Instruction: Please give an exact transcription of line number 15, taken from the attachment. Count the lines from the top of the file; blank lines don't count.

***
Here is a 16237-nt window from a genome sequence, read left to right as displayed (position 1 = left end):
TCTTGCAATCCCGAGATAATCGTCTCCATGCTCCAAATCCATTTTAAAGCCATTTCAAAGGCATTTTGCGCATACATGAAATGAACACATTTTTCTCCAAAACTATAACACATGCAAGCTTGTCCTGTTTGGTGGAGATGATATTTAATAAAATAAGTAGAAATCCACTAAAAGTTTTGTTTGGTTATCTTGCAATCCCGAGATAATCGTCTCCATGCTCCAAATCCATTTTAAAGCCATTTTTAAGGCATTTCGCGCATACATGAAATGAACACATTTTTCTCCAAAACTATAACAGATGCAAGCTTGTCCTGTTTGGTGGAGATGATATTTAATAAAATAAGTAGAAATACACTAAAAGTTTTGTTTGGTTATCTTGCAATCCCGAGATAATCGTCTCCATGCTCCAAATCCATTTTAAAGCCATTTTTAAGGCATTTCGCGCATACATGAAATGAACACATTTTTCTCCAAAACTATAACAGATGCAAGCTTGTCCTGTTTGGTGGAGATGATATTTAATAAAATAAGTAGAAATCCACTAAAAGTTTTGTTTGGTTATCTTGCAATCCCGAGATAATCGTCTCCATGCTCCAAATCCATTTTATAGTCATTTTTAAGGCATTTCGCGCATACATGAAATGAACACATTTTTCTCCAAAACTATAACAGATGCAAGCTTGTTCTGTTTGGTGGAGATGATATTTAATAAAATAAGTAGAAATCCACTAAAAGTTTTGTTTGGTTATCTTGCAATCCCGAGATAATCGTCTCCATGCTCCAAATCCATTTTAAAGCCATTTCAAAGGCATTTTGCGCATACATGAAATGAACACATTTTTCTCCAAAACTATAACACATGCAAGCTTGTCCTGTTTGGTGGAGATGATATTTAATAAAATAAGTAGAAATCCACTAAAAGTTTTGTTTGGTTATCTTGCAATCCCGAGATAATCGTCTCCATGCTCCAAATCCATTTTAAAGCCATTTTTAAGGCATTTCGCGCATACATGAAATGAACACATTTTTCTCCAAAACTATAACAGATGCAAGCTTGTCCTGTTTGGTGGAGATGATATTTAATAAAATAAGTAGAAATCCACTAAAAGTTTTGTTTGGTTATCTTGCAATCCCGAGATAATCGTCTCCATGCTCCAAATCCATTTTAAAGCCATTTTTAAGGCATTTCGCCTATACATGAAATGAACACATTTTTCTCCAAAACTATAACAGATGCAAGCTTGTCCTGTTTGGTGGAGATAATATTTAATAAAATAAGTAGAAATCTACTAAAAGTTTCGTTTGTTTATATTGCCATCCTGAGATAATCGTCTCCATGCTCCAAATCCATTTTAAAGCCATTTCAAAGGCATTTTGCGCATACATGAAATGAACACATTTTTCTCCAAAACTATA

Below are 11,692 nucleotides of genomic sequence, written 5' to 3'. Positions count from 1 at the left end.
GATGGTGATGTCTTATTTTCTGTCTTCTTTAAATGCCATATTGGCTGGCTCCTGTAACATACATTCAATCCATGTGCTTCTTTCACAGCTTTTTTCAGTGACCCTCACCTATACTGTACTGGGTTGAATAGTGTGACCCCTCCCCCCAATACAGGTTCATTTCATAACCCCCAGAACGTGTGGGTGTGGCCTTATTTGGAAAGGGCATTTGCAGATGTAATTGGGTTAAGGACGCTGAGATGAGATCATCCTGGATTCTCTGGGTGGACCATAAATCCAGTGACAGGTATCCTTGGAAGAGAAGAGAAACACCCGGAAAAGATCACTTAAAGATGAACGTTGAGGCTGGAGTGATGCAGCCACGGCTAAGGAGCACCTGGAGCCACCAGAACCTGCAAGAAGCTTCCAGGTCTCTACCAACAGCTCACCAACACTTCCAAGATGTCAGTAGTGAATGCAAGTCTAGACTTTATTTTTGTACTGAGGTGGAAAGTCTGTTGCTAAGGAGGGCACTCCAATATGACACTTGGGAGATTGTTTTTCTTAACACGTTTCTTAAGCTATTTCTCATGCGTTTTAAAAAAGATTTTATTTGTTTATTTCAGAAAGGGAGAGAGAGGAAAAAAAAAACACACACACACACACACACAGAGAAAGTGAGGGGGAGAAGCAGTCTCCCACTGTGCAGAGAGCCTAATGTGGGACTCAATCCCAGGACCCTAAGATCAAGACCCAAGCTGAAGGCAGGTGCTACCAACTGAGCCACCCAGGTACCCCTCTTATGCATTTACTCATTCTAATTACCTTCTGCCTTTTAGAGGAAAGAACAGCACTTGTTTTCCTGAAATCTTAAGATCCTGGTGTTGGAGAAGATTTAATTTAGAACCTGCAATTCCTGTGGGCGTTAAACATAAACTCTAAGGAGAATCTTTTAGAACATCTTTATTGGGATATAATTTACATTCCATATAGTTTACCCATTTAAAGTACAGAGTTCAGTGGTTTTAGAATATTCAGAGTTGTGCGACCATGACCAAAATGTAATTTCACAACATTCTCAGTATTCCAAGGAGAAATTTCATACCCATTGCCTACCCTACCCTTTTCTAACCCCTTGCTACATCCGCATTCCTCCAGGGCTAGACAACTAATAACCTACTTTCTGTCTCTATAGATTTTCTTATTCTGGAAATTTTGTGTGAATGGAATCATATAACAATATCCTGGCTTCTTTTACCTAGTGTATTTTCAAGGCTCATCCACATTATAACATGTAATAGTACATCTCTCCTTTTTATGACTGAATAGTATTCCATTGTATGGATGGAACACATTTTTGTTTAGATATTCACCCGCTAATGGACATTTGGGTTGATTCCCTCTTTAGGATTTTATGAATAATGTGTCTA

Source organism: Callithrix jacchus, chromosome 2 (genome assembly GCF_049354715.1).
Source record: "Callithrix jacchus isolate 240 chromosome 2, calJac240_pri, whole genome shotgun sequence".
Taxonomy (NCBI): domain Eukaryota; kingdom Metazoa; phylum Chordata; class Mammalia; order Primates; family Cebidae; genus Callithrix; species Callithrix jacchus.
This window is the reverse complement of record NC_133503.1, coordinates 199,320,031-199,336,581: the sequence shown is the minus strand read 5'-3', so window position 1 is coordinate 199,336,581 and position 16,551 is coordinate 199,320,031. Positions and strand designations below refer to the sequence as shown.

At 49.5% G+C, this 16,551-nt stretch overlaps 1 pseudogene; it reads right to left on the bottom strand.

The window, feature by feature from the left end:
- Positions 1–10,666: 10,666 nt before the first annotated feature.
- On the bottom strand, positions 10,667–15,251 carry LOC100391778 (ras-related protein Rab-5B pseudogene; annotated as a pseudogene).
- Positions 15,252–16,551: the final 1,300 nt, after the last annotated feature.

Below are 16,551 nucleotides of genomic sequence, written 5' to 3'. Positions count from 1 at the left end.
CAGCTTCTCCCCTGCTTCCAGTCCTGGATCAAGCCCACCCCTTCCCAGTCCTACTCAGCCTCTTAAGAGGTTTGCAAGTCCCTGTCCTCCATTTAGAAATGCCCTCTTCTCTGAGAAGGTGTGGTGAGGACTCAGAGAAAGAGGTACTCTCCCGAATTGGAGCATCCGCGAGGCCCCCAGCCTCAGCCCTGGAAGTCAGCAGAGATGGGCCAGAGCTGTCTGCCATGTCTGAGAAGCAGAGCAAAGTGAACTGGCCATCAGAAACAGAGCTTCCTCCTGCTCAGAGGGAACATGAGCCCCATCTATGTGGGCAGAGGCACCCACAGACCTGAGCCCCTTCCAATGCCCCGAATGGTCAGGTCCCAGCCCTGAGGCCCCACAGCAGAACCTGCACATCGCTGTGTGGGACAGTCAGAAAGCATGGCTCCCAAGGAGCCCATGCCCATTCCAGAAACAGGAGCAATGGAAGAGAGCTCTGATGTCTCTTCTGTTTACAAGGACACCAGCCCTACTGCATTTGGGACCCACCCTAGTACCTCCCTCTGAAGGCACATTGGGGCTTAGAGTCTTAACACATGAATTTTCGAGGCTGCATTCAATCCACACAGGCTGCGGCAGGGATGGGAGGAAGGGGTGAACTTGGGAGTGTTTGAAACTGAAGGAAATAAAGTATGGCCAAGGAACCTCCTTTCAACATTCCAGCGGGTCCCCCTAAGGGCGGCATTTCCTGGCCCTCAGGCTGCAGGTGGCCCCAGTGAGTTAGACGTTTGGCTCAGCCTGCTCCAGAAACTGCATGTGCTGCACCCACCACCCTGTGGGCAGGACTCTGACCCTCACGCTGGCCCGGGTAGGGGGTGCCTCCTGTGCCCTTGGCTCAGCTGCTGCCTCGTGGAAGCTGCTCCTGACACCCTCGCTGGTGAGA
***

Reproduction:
CAGCTTCTCCCCTGCTTCCAGTCCTGGATCAAGCCCACCCCTTCCCAGTCCTACTCAGCCTCTTAAGAGGTTTGCAAGTCCCTGTCCTCCATTTAGAAATGCCCTCTTCTCTGAGAAGGTGTGGTGAGGACTCAGAGAAAGAGGTACTCTCCCGAATTGGAGCATCCGCGAGGCCCCCAGCCTCAGCCCTGGAAGTCAGCAGAGATGGGCCAGAGCTGTCTGCCATGTCTGAGAAGCAGAGCAAAGTGAACTGGCCATCAGAAACAGAGCTTCCTCCTGCTCAGAGGGAACATGAGCCCCATCTATGTGGGCAGAGGCACCCACAGACCTGAGCCCCTTCCAATGCCCCGAATGGTCAGGTCCCAGCCCTGAGGCCCCACAGCAGAACCTGCACATCGCTGTGTGGGACAGTCAGAAAGCATGGCTCCCAAGGAGCCCATGCCCATTCCAGAAACAGGAGCAATGGAAGAGAGCTCTGATGTCTCTTCTGTTTACAAGGACACCAGCCCTACTGCATTTGGGACCCACCCTAGTACCTCCCTCTGAAGGCACATTGGGGCTTAGAGTCTTAACACATGAATTTTCGAGGCTGCATTCAATCCACACAGGCTGCGGCAGGGATGGGAGGAAGGGGTGAACTTGGGAGTGTTTGAAACTGAAGGAAATAAAGTATGGCCAAGGAACCTCCTTTCAACATTCCAGCGGGTCCCCCTAAGGGCGGCATTTCCTGGCCCTCAGGCTGCAGGTGGCCCCAGTGAGTTAGACGTTTGGCTCAGCCTGCTCCAGAAACTGCATGTGCTGCACCCACCACCCTGTGGGCAGGACTCTGACCCTCACGCTGGCCCGGGTAGGGGGTGCCTCCTGTGCCCTTGGCTCAGCTGCTGCCTCGTGGAAGCTGCTCCTGACACCCTCGCTGGTGAGA